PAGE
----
Plyling gurnard. See under Flying.

(Gur"ni*ad) n. (Zoöl.) See Gwiniad.

(Gur"ry) n. An alvine evacuation; also, refuse matter. [Obs. or Local] Holland.

(Gur"ry`), n. [Hind. garhi.] A small fort. [India]

(Gurt) n. (Mining) A gutter or channel for water, hewn out of the bottom of a working drift. Page.

(Gurts) n. pl. [Cf. Grout.] Groats. [Obs.]

parts, by means of which many problems in surveying and navigation may be solved, mechanically, by the aid of dividers alone.

(Gun"wale) n. [Gun + wale. So named because the upper guns were pointed from it.] (Naut.) The upper edge of a vessel's or boat's side; the uppermost wale of a ship (not including the bulwarks); or that piece of timber which reaches on either side from the quarter-deck to the forecastle, being the uppermost bend, which finishes the upper works of the hull. [Written also gunnel.]

(Gurge) n. [L. gurges.] A whirlpool. [Obs.]

The plain, wherein a black bituminous gurge
Boils out from under ground.

(Gurge), v. t. [See Gorge.] To swallow up. [Obs.]

(Gur"geons) n. pl. [Obs.] See Grudgeons.

(Gur"gle) v. i. [imp. & p. p. Gurgled ;p. pr. & vb. n. Gurgling ] [Cf. It. gorgogliare to gargle, bubble up, fr. L. gurgulio gullet. Cf. Gargle, Gorge.] To run or flow in a broken, irregular, noisy current, as water from a bottle, or a small stream among pebbles or stones.

Pure gurgling rills the lonely desert trace,
And waste their music on the savage race.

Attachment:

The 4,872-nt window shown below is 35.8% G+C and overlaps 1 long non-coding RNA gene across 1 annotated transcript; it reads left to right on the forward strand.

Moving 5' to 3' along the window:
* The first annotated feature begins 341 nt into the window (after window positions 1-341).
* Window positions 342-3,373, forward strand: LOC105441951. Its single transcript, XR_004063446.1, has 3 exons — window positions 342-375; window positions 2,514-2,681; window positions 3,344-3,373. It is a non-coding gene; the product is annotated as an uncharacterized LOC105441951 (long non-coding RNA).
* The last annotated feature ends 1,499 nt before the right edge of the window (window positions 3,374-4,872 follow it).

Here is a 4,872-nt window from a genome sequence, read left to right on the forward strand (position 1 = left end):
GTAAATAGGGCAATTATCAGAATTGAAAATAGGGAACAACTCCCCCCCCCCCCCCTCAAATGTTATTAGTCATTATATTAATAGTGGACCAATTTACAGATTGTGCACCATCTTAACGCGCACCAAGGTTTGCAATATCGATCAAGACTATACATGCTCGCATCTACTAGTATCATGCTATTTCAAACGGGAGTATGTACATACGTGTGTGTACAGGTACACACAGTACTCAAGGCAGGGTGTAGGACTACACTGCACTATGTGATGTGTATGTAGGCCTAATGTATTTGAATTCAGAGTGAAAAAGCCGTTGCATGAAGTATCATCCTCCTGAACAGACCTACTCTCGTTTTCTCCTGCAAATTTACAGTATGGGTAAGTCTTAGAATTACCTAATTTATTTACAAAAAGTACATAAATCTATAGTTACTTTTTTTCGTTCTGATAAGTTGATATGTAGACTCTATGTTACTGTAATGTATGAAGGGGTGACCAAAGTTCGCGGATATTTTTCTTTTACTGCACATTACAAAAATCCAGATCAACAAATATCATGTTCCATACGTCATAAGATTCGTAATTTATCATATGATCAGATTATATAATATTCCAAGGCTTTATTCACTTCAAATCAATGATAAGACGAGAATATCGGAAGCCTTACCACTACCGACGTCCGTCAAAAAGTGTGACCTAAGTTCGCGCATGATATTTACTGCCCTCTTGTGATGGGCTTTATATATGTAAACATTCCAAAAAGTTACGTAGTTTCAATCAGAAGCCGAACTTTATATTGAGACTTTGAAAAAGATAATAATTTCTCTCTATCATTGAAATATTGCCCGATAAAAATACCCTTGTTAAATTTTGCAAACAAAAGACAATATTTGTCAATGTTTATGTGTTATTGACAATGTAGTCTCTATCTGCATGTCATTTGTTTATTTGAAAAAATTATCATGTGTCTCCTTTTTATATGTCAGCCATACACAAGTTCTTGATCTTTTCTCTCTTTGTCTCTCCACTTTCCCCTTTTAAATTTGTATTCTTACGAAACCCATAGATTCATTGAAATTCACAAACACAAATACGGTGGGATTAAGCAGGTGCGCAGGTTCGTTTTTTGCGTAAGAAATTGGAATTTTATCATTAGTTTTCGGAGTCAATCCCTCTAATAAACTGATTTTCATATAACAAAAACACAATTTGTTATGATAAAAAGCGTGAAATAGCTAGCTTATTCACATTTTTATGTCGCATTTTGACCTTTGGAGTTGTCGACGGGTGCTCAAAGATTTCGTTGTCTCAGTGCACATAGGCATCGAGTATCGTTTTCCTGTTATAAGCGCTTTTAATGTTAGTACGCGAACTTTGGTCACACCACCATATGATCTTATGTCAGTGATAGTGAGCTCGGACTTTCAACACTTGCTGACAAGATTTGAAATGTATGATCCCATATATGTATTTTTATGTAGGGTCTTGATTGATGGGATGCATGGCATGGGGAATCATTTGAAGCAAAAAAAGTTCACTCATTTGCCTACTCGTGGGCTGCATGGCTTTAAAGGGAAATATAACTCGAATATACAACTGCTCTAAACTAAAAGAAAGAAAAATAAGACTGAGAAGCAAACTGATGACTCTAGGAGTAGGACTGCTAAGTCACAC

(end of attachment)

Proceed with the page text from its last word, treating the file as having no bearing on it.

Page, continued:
(Gur"gle), n. The act of gurgling; a broken, bubbling noise. "Tinkling gurgles." W. Thompson.

(Gur"glet) n. [See Goglet.] A porous earthen jar for cooling water by evaporation.

(Gur"gling*ly`) adv. In a gurgling manner.

(Gur"goyle) n. See Gargoyle.

(Gur"jun) n. A thin balsam or wood oil derived from the Diptcrocarpus lævis, an East Indian tree. It is used in medicine, and as a substitute for linseed oil in the coarser kinds of paint.

(Gurl) n. A young person of either sex. [Obs.] See Girl. Chaucer.

(Gur"let) n. (Masonry) A pickax with one sharp point and one cutting edge. Knight.

(Gur"my) n. (Mining) A level; a working.

(Gur"nard Gur"net) n. [OF. gornal, gournal, gornart, perh. akin to F. grogner to grunt; cf. Ir. guirnead gurnard.] (Zoöl.) One ofseveral European marine fishes, of the genus Trigla and allied genera, having a large and spiny head, with mailed cheeks. Some of the species are highly esteemed for food. The name is sometimes applied to the American sea robins. [Written also gournet.]

  By PanEris using Melati.

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